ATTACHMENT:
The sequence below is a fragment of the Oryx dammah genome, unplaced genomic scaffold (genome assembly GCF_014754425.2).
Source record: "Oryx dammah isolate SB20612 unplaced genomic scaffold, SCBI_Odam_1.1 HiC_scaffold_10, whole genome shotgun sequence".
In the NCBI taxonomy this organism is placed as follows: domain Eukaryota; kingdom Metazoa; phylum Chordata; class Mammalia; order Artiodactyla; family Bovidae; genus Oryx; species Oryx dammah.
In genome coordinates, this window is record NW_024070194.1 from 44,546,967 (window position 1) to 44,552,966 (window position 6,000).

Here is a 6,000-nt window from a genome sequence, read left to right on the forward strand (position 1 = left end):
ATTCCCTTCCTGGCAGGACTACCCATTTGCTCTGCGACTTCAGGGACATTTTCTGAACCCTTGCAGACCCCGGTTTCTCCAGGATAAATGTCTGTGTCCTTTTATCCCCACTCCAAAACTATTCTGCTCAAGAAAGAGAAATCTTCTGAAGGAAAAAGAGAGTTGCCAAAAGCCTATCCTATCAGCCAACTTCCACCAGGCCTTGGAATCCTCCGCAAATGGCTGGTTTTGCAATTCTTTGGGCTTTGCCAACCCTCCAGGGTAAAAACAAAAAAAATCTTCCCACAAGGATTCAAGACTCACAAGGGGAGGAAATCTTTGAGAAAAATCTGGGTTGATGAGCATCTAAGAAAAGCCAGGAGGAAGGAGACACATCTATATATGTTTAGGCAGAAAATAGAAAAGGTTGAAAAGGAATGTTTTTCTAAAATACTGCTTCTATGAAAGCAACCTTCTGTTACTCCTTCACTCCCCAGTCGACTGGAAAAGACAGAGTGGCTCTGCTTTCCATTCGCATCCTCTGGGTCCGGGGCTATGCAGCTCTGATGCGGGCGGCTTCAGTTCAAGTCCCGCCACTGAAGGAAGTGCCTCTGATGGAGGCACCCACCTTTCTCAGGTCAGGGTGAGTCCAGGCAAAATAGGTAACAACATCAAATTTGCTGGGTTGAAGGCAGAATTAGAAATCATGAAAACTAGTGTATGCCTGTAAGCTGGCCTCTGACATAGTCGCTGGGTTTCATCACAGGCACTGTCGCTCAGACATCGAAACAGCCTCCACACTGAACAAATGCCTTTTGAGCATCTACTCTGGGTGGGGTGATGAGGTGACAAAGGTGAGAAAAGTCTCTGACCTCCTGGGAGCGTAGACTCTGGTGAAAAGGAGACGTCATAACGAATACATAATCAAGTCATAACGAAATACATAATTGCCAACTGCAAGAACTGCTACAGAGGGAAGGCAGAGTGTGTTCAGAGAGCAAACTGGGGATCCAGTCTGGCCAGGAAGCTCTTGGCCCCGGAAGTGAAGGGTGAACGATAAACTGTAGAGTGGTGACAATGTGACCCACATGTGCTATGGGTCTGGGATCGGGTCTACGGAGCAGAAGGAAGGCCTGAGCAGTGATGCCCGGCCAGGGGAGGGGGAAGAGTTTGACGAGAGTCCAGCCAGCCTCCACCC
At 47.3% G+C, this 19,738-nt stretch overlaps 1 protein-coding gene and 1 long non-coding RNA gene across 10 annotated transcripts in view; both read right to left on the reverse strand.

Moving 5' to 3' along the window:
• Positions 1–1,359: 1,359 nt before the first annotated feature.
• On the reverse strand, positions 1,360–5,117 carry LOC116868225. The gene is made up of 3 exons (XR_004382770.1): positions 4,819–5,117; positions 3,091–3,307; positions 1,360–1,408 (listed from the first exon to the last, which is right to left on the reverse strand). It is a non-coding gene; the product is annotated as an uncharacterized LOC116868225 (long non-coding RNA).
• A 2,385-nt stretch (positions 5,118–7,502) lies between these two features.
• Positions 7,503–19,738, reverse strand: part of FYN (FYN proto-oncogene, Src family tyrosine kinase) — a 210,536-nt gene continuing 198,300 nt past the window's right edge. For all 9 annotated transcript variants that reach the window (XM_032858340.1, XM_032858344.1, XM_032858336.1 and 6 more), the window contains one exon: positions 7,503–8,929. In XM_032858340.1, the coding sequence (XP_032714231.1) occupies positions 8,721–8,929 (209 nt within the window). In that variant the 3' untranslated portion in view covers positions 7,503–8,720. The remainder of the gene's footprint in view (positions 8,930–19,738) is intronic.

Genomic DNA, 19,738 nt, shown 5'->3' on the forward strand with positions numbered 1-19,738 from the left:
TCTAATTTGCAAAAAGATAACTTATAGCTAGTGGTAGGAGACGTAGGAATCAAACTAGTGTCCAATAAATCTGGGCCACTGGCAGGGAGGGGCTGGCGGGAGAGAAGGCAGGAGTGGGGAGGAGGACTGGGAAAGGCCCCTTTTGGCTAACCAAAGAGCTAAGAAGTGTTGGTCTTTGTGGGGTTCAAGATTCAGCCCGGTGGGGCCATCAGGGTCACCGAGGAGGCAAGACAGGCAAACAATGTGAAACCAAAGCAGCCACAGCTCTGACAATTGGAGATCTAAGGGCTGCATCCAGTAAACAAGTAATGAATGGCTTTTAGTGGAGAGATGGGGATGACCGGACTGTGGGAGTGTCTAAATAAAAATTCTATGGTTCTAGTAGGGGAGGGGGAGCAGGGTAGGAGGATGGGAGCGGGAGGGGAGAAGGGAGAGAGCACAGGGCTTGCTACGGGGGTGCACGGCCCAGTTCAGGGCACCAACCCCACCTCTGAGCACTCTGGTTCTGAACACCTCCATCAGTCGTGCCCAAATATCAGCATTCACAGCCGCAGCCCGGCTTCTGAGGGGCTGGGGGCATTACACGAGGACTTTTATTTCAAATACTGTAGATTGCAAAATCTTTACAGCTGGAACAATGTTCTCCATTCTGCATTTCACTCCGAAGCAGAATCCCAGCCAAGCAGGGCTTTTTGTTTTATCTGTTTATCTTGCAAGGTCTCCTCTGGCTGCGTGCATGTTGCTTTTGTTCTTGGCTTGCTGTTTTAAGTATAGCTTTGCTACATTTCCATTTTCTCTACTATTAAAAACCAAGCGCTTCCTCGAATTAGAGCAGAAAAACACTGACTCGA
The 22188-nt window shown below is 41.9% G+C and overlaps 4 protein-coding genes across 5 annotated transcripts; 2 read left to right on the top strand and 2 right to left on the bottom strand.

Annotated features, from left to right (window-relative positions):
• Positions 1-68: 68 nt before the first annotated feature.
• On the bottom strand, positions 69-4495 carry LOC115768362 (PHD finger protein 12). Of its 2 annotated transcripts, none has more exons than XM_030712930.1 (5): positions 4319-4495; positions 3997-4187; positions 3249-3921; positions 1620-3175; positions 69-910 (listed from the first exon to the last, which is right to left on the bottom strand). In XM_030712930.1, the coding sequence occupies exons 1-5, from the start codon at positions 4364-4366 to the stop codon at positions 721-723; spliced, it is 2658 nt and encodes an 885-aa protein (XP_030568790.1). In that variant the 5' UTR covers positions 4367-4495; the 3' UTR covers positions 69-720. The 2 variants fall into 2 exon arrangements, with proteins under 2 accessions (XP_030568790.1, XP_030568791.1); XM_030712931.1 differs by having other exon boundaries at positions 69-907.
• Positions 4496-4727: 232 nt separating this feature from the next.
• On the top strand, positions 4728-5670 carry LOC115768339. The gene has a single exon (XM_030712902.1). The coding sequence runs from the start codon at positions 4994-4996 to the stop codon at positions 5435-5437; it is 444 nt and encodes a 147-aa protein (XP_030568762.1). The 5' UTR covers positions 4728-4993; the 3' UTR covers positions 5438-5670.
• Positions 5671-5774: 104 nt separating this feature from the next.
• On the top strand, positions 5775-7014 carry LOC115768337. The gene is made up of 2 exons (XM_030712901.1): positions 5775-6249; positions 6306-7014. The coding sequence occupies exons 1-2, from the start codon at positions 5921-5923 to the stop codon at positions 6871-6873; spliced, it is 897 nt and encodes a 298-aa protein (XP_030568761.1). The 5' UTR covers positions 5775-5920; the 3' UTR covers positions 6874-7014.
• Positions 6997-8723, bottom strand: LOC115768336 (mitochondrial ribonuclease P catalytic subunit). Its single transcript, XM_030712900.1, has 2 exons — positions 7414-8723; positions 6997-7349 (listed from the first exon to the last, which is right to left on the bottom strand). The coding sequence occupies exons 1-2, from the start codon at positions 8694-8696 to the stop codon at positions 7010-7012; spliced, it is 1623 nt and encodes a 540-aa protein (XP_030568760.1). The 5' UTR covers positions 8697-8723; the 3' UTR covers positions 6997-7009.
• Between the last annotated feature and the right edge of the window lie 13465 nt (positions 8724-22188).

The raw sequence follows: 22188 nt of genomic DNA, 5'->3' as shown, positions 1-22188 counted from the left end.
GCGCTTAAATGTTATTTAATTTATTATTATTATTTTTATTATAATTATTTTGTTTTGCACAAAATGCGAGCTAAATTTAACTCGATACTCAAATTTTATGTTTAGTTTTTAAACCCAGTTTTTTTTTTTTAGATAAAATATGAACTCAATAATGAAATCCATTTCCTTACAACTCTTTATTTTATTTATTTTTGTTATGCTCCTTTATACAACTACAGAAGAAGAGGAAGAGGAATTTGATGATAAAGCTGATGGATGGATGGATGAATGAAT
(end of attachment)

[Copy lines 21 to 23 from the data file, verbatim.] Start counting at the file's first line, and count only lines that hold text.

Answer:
• Positions 5671-5774: 104 nt separating this feature from the next.
• On the top strand, positions 5775-7014 carry LOC115768337. The gene is made up of 2 exons (XM_030712901.1): positions 5775-6249; positions 6306-7014. The coding sequence occupies exons 1-2, from the start codon at positions 5921-5923 to the stop codon at positions 6871-6873; spliced, it is 897 nt and encodes a 298-aa protein (XP_030568761.1). The 5' UTR covers positions 5775-5920; the 3' UTR covers positions 6874-7014.
• Positions 6997-8723, bottom strand: LOC115768336 (mitochondrial ribonuclease P catalytic subunit). Its single transcript, XM_030712900.1, has 2 exons — positions 7414-8723; positions 6997-7349 (listed from the first exon to the last, which is right to left on the bottom strand). The coding sequence occupies exons 1-2, from the start codon at positions 8694-8696 to the stop codon at positions 7010-7012; spliced, it is 1623 nt and encodes a 540-aa protein (XP_030568760.1). The 5' UTR covers positions 8697-8723; the 3' UTR covers positions 6997-7009.